Thursday, January 29, 2009

Cheeseburger & Fries, I Recollect


How did it all start? I ask myself this question about a great many things. When I apply it to the subject of Cheeseburger & Fries, I think of the mid-nineties. I even think of the late-nineties. Speak, memory. Good dog. But be forewarned: my own memories don't even necessarily accord with JSH's.

Edward Hireronymus, with whom I grew up with in Jackson County, met JSH first. The Lexington radio station WRFL, on the University of Kentucky's campus, was the converging point. Ed moved to Lex (from Richmond) in '93. I showed up in town the following year. Although I'm certain that I had at least met JSH in passing, most likely at this booth at the Water Street Mall (an indoor flea market) in Richmond. I know that we had printed an excerpt from JSH's novel, 714, in one of the issues of mine and Ed's zine, Abortion Stories.

Bumming around campus, what I recall, is running into JSH, getting to know him better. While he would hang out in Lex and maintain a presence at the radio station, his home-base, at that time, was Richmond. I was in possession of wheels, my old '84 Mercury Topaz, which, for all practical purposes, would become the "Cheeseburger & Fries Express," JSH would require rides back to Richmond, and we would barter, either for a bit of cash money or or old records, in exchange for the gas money of the transport. It was on these road jaunts that our conversations cemented the fact that we had a certain shared old timey primitive space age reality principle.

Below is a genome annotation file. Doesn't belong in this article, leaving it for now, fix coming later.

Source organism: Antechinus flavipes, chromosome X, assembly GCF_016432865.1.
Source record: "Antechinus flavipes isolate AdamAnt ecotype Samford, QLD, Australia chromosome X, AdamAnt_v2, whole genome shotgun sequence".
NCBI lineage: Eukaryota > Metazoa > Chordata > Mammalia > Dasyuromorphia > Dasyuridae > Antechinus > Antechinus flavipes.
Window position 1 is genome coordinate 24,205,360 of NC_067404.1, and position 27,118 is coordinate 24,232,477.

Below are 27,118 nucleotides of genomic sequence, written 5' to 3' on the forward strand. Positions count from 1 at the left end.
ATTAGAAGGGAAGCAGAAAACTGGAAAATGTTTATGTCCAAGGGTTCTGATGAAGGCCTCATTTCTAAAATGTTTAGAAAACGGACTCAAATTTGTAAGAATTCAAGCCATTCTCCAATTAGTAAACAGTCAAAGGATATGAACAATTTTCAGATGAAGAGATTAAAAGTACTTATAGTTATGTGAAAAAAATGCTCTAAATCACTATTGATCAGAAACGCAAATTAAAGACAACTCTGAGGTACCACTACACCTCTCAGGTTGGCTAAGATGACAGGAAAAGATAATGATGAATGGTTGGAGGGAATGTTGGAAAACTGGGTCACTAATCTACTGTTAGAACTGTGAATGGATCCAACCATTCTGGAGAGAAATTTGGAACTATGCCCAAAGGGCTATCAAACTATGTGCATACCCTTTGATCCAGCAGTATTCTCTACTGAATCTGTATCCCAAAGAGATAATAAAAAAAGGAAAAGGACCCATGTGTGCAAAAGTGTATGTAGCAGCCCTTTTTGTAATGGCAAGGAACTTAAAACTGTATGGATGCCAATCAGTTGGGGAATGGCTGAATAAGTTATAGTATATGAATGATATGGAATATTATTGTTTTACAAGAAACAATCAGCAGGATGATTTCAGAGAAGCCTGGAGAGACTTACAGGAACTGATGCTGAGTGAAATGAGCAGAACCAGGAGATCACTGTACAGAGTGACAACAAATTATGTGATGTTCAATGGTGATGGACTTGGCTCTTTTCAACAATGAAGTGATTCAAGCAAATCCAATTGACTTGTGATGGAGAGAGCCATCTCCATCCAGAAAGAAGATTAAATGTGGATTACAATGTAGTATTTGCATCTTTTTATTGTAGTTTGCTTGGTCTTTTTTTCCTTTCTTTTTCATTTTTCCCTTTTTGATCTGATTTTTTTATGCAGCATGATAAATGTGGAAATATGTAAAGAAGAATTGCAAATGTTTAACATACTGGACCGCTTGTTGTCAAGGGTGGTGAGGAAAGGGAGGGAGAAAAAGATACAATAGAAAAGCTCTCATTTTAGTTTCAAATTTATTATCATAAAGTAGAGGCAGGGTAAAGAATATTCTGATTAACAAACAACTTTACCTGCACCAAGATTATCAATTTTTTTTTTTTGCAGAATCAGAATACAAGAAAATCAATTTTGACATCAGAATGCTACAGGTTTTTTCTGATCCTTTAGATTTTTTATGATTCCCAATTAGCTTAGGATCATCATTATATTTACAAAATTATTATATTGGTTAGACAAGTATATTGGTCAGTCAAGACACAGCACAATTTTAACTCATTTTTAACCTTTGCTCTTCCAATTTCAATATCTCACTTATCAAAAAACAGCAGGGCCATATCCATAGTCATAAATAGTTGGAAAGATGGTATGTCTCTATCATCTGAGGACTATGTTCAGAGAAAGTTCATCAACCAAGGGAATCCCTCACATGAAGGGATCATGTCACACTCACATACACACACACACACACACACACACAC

I don't remember if our very first street performance was in Lexington or Richmond. We would just hit spots around, whether it be in Lex, Richmond, Berea, or parts unknown, sometimes chosen for the location specifically to go for the tip money of passers by, and sometimes chosen for the spiritual isolation, the alchemically correct spot, hanging in a doorway, the right graveyard on the right night, or walking down the railroad tracks, often performing just for the tape recorder, sometimes just for the ether itself, sometimes, if not always, for both. Ed Hieronymus would later call it what Goethe once called it, "the music of the spheres."

I don't know who said it first; it might have been a back and forth, call and response moment. Anyway, the routine went, "We'll play a song for anything...a dollar, ten cents, compliments on our singing voices, hand-me-down clothes, we'll even play a song for a cheeseburger, maybe some fries...who are we? Ain't it obvious? This here's Cheeseburger. This here's Fries. We're Cheeseburger & Fries."

As this moniker attached itself to us, so did, in various stream of consciousness sessions, the first songs that would establish our repertoire of originals and covers began to emerge. We were there to entertain the great outdoors of central and eastern Kentucky...there to entertain woo women. Mostly, we entertained ourselves.


In the parking lot behind a Baptist Church in Richmond. The tape recorder is propped on the hood. I'm using the Topaz itself as percussion instrument. JSH beats out a jazzy/bluesy walking bass line on the acoustic guitar. This invokes in me a talking blues in a gruff, Tom Waits-esque voice. Rather than going with some urban hard boiled tale, my brain flashes on the idea to juxtapose the elements, to do in world-weary tones something childish and mundane. I end up spontaneously telling the story of losing my first dog, Freckles, due to the discovery that I was allergic to the dog. The song, "Never Saw That Dog Again," evolved into a staple of the CH&FR set.